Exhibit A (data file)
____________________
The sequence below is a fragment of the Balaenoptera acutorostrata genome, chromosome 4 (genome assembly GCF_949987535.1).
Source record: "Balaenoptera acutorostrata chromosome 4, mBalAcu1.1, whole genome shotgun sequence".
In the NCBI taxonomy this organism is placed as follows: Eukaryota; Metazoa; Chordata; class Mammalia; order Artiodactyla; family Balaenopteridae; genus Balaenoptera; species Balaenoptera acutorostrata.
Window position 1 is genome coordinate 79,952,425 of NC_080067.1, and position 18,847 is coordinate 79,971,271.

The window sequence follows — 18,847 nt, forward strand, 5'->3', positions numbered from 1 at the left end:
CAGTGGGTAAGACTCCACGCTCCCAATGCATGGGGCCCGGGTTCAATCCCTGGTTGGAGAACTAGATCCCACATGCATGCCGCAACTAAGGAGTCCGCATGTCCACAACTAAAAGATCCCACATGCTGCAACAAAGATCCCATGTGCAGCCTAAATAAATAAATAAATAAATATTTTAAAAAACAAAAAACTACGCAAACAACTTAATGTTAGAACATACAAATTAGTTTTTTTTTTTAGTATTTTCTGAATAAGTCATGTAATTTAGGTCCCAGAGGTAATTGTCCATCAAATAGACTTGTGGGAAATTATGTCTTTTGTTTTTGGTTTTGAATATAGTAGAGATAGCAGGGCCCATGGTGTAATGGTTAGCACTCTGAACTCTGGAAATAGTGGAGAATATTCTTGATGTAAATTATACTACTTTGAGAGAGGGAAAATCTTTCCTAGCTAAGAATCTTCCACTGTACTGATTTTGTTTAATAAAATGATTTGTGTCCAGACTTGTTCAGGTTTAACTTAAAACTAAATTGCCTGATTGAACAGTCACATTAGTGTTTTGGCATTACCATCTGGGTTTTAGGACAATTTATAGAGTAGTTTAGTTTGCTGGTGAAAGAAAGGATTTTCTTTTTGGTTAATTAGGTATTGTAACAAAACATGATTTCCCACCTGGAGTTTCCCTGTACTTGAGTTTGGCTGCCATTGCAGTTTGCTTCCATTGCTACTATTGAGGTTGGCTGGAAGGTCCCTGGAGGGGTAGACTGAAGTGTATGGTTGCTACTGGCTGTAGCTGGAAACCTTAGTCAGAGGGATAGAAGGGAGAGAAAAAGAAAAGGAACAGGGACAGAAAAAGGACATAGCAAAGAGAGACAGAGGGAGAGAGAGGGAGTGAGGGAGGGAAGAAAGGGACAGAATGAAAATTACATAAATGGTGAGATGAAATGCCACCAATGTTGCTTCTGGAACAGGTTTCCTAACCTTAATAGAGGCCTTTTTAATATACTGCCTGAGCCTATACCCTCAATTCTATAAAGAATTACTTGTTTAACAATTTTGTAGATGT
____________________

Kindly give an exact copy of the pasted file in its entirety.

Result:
The sequence below is a fragment of the Balaenoptera acutorostrata genome, chromosome 4 (genome assembly GCF_949987535.1).
Source record: "Balaenoptera acutorostrata chromosome 4, mBalAcu1.1, whole genome shotgun sequence".
In the NCBI taxonomy this organism is placed as follows: Eukaryota; Metazoa; Chordata; class Mammalia; order Artiodactyla; family Balaenopteridae; genus Balaenoptera; species Balaenoptera acutorostrata.
Window position 1 is genome coordinate 79,952,425 of NC_080067.1, and position 18,847 is coordinate 79,971,271.

The window sequence follows — 18,847 nt, forward strand, 5'->3', positions numbered from 1 at the left end:
CAGTGGGTAAGACTCCACGCTCCCAATGCATGGGGCCCGGGTTCAATCCCTGGTTGGAGAACTAGATCCCACATGCATGCCGCAACTAAGGAGTCCGCATGTCCACAACTAAAAGATCCCACATGCTGCAACAAAGATCCCATGTGCAGCCTAAATAAATAAATAAATAAATATTTTAAAAAACAAAAAACTACGCAAACAACTTAATGTTAGAACATACAAATTAGTTTTTTTTTTTAGTATTTTCTGAATAAGTCATGTAATTTAGGTCCCAGAGGTAATTGTCCATCAAATAGACTTGTGGGAAATTATGTCTTTTGTTTTTGGTTTTGAATATAGTAGAGATAGCAGGGCCCATGGTGTAATGGTTAGCACTCTGAACTCTGGAAATAGTGGAGAATATTCTTGATGTAAATTATACTACTTTGAGAGAGGGAAAATCTTTCCTAGCTAAGAATCTTCCACTGTACTGATTTTGTTTAATAAAATGATTTGTGTCCAGACTTGTTCAGGTTTAACTTAAAACTAAATTGCCTGATTGAACAGTCACATTAGTGTTTTGGCATTACCATCTGGGTTTTAGGACAATTTATAGAGTAGTTTAGTTTGCTGGTGAAAGAAAGGATTTTCTTTTTGGTTAATTAGGTATTGTAACAAAACATGATTTCCCACCTGGAGTTTCCCTGTACTTGAGTTTGGCTGCCATTGCAGTTTGCTTCCATTGCTACTATTGAGGTTGGCTGGAAGGTCCCTGGAGGGGTAGACTGAAGTGTATGGTTGCTACTGGCTGTAGCTGGAAACCTTAGTCAGAGGGATAGAAGGGAGAGAAAAAGAAAAGGAACAGGGACAGAAAAAGGACATAGCAAAGAGAGACAGAGGGAGAGAGAGGGAGTGAGGGAGGGAAGAAAGGGACAGAATGAAAATTACATAAATGGTGAGATGAAATGCCACCAATGTTGCTTCTGGAACAGGTTTCCTAACCTTAATAGAGGCCTTTTTAATATACTGCCTGAGCCTATACCCTCAATTCTATAAAGAATTACTTGTTTAACAATTTTGTAGATGT